Food & Diet

How Do the Microbes in Your Digestive Tract Affect Your Health?

By December 27, 2016 January 28th, 2020 No Comments

Our bodies are filled with microbes, including bacteria, fungi and viruses. The complete collection of microbes in our body is called our “microbiome”. It is unique to us and is believed to affect our health in many different ways.

In our intestines, the most abundant microbe is bacteria. There is currently great scientific interest in whether these bacteria might somehow play a role in either causing disease or preventing it. Michael Snyder, PhD, Director of Stanford University’s Center for Genomics and Personalized Medicine says, “There’s a good chance your microbiome is associated with every disease you can think of. And the area where bacteria have a huge impact is your gut.”

The Role of Gut Bacteria

Gut bacteria are absolutely essential to our lives and our health. Gut bacteria help us digest our food, make vitamins and signal immune responses. Scientists have discovered that everyone’s collection of gut bacteria is unique, and those with diseases often have a different amount or combination of gut bacteria than people without those diseases. The goal of current research is to discover what mix of bacteria healthy people have versus the mix that people with disease have, and to find ways to improve the mix for better health. In this way, doctors might also be able to detect certain diseases earlier, leading to more effective treatment.

Which Diseases May Be Linked to Gut Bacteria?

Scientists are still exploring this question, but studies have shown an association between gut bacteria and obesity, Chron’s disease, colon cancer, ulcerative colitis, and diabetes. One recent study showed that people with more of a certain inflammatory bacteria in their gut and fewer of another kind of beneficial bacteria are more likely to have rheumatoid arthritis.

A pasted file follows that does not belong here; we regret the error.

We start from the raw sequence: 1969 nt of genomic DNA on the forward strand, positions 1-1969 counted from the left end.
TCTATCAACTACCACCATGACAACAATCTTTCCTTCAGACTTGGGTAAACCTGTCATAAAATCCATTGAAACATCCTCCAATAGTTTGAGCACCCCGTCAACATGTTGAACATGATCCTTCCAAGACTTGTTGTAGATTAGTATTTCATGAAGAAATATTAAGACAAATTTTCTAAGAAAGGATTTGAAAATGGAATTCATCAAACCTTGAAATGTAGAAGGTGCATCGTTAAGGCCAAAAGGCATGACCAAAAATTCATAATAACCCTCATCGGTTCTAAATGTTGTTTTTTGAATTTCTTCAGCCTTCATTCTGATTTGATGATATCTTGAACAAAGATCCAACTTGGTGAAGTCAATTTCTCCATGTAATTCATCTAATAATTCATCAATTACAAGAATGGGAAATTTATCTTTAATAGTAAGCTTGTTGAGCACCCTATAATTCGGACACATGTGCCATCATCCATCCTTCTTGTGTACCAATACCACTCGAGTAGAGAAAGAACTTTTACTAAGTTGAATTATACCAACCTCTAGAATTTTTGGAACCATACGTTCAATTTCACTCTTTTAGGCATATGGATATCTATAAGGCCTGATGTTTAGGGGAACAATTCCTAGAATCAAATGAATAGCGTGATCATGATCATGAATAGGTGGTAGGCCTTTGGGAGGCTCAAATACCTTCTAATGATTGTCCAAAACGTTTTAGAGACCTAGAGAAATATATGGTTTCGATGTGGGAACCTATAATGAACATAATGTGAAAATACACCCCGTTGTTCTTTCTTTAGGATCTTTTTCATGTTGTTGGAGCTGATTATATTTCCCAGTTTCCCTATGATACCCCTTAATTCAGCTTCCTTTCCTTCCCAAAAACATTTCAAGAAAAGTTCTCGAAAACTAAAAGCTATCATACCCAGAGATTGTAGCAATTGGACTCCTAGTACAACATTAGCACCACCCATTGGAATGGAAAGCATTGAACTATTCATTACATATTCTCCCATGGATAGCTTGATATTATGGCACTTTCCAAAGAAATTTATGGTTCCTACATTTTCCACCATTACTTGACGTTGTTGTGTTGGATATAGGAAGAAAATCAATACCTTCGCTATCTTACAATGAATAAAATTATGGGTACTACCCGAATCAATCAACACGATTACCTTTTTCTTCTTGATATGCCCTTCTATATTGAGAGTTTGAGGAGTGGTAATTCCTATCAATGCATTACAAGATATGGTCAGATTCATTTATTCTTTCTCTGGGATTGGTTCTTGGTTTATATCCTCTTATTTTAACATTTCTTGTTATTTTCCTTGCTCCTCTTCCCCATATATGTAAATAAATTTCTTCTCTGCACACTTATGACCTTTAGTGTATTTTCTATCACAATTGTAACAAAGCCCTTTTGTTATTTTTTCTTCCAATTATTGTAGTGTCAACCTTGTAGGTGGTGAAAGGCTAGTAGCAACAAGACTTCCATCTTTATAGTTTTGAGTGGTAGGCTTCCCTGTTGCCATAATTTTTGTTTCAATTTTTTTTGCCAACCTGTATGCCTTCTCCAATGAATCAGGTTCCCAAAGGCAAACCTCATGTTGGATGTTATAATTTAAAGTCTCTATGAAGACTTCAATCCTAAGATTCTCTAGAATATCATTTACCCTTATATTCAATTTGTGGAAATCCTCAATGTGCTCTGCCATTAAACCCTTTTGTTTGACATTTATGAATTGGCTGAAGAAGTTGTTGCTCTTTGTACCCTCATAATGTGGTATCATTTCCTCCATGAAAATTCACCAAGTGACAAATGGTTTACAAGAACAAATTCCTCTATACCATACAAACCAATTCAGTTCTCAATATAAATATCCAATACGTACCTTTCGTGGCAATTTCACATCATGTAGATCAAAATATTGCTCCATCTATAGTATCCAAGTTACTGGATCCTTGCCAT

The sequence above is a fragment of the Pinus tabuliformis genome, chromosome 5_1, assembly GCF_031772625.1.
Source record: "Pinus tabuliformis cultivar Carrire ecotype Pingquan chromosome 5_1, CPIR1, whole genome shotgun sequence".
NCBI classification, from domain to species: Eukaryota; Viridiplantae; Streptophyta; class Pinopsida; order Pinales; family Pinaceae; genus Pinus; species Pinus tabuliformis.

Interestingly, gut bacteria may even be connected with cognitive and psychological disorders such as depression, ADD, anxiety, autism, OCD and Alzheimer’s disease. This connection may be due to the gut microbes’ ability to create molecules that impact brain function.

How Can We Improve Our Mix of Gut Bacteria to Achieve Better Health?

Rigorous research into the human microbiome is still in its infancy. However, it is safe to say that not all types and combinations of intestinal bacteria are created equal when it comes to their effect on our broader health. There is also some evidence that we may be able to influence the mix of microbes in our gut through our food choices.  Just to be clear—this is NOT to say that changing any one particular aspect of your diet—substituting one sort of food for another, for instance—will result in a cure for any particular disease. However, do we know enough about a healthy overall diet and its impact on our body’s function and well-being to be able to recommend lowering sugar intake (sugar, bread, pasta, potatoes) and increasing fruits, vegetables, lean meats and healthy fats (olive oil, avocados, etc.). These changes contribute to a healthier nutritional profile, which clearly leads to better overall health and weight maintenance.

Some nutritional experts also recommend eating fermented foods containing live active cultures (such as yogurt, kimchee, kefir, miso, kombucha and sauerkraut) or taking probiotic supplements to support the colonies of “good” bacteria that live inside your gut. If you do choose to take probiotic supplements, there are a few things you should keep in mind:

  • The probiotic supplement you choose must contain the right strains of bacteria to promote good health.
  • The probiotic supplement must be of a good quality so that the bacteria strains they contain are active when you take them.
  • Your digestive system is a very hostile environment. For probiotic supplements to do any good, enough of the good bacteria in them must be able to reach your intestines alive.

Nutrition can be a very complex subject, and our understanding of it is constantly evolving based on scientific research and clinical experience. If you’re interested in learning more about nutrition and health, please call or visit our office!